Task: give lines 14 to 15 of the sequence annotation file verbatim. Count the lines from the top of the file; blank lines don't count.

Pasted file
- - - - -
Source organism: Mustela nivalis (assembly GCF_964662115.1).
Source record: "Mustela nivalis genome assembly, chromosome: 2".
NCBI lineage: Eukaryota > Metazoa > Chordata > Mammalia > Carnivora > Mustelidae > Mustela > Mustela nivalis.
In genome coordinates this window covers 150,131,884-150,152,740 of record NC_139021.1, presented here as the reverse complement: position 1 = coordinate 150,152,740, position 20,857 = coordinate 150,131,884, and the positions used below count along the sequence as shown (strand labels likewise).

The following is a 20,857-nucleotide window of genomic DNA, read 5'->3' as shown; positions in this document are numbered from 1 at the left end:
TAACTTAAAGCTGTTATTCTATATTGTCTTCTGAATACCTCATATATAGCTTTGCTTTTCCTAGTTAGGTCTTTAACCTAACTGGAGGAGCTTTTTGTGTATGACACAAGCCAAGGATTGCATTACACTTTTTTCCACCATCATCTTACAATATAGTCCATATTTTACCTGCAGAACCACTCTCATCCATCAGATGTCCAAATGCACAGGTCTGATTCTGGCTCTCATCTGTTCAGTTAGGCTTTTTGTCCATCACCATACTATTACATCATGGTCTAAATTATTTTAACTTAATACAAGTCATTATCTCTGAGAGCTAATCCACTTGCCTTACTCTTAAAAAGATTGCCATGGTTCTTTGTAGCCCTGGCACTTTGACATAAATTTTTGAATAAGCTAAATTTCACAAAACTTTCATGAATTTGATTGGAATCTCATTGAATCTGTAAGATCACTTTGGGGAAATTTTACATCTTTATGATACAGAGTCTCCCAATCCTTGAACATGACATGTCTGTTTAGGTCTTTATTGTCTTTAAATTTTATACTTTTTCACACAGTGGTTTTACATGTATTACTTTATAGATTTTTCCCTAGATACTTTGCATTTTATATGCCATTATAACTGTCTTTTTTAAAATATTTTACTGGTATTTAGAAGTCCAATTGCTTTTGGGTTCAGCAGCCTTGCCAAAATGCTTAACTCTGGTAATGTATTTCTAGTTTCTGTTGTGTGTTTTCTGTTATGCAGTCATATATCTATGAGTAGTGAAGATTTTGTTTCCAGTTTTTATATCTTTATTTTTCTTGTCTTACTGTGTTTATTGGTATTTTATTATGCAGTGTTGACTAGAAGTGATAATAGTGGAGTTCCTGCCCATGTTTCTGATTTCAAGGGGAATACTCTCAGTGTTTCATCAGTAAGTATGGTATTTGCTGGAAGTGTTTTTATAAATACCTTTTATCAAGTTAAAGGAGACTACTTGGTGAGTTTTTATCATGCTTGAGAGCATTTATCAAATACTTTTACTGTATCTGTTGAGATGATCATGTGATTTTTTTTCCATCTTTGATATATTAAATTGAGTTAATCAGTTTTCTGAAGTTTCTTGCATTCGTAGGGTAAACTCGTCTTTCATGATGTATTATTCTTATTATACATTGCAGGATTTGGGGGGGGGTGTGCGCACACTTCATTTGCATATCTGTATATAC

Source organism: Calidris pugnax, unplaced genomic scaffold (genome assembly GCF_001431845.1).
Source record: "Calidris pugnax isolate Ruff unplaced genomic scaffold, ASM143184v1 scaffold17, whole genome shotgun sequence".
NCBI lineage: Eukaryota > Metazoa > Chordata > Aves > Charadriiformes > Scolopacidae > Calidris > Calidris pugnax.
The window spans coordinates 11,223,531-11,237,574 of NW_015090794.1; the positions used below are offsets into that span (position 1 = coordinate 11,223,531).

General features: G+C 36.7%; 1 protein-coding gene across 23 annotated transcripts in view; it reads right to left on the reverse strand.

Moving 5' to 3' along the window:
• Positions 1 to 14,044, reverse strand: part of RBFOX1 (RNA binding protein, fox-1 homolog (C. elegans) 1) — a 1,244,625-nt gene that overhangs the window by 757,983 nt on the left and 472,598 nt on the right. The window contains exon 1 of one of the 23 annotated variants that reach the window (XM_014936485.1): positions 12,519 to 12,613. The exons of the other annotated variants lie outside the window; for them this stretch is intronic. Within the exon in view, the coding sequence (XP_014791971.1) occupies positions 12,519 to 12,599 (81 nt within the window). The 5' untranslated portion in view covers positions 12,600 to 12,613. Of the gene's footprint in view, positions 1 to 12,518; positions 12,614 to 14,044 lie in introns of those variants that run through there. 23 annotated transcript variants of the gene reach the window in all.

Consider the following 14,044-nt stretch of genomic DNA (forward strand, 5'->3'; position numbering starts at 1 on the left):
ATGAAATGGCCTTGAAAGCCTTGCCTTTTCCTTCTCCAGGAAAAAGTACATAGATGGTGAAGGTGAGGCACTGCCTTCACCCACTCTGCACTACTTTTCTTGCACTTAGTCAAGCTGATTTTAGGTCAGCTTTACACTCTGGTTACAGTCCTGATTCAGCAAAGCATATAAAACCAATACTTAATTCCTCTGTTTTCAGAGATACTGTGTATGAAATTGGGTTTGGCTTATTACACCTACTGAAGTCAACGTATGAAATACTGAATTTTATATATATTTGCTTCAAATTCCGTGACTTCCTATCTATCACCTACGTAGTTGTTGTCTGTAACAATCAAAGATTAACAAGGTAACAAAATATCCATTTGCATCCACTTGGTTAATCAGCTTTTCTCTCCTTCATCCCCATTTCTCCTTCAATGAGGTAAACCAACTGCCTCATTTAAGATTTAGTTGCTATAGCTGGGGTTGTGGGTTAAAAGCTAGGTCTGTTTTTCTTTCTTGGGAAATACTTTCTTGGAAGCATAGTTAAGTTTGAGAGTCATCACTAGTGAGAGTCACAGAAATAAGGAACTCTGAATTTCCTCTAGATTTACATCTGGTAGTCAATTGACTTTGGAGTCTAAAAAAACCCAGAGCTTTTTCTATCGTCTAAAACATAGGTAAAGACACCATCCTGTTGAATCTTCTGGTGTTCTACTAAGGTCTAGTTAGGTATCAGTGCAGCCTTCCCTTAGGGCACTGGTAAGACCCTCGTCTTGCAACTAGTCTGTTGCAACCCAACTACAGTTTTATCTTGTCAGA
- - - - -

Consider the following 14,044-nt stretch of genomic DNA (forward strand, 5'->3'; position numbering starts at 1 on the left):
ATGAAATGGCCTTGAAAGCCTTGCCTTTTCCTTCTCCAGGAAAAAGTACATAGATGGTGAAGGTGAGGCACTGCCTTCACCCACTCTGCACTACTTTTCTTGCACTTAGTCAAGCTGATTTTAGGTCAGCTTTACACTCTGGTTACAGTCCTGATTCAGCAAAGCATATAAAACCAATACTTAATTCCTCTGTTTTCAGAGATACTGTGTATGAAATTGGGTTTGGCTTATTACACCTACTGAAGTCAACGTATGAAATACTGAATTTTATATATATTTGCTTCAAATTCCGTGACTTCCTATCTATCACCTACGTAGTTGTTGTCTGTAACAATCAAAGATTAACAAGGTAACAAAATATCCATTTGCATCCACTTGGTTAATCAGCTTTTCTCTCCTTCATCCCCATTTCTCCTTCAATGAGGTAAACCAACTGCCTCATTTAAGATTTAGTTGCTATAGCTGGGGTTGTGGGTTAAAAGCTAGGTCTGTTTTTCTTTCTTGGGAAATACTTTCTTGGAAGCATAGTTAAGTTTGAGAGTCATCACTAGTGAGAGTCACAGAAATAAGGAACTCTGAATTTCCTCTAGATTTACATCTGGTAGTCAATTGACTTTGGAGTCTAAAAAAACCCAGAGCTTTTTCTATCGTCTAAAACATAGGTAAAGACACCATCCTGTTGAATCTTCTGGTGTTCTACTAAGGTCTAGTTAGGTATCAGTGCAGCCTTCCCTTAGGGCACTGGTAAGACCCTCGTCTTGCAACTAGTCTGTTGCAACCCAACTACAGTTTTATCTTGTCAGA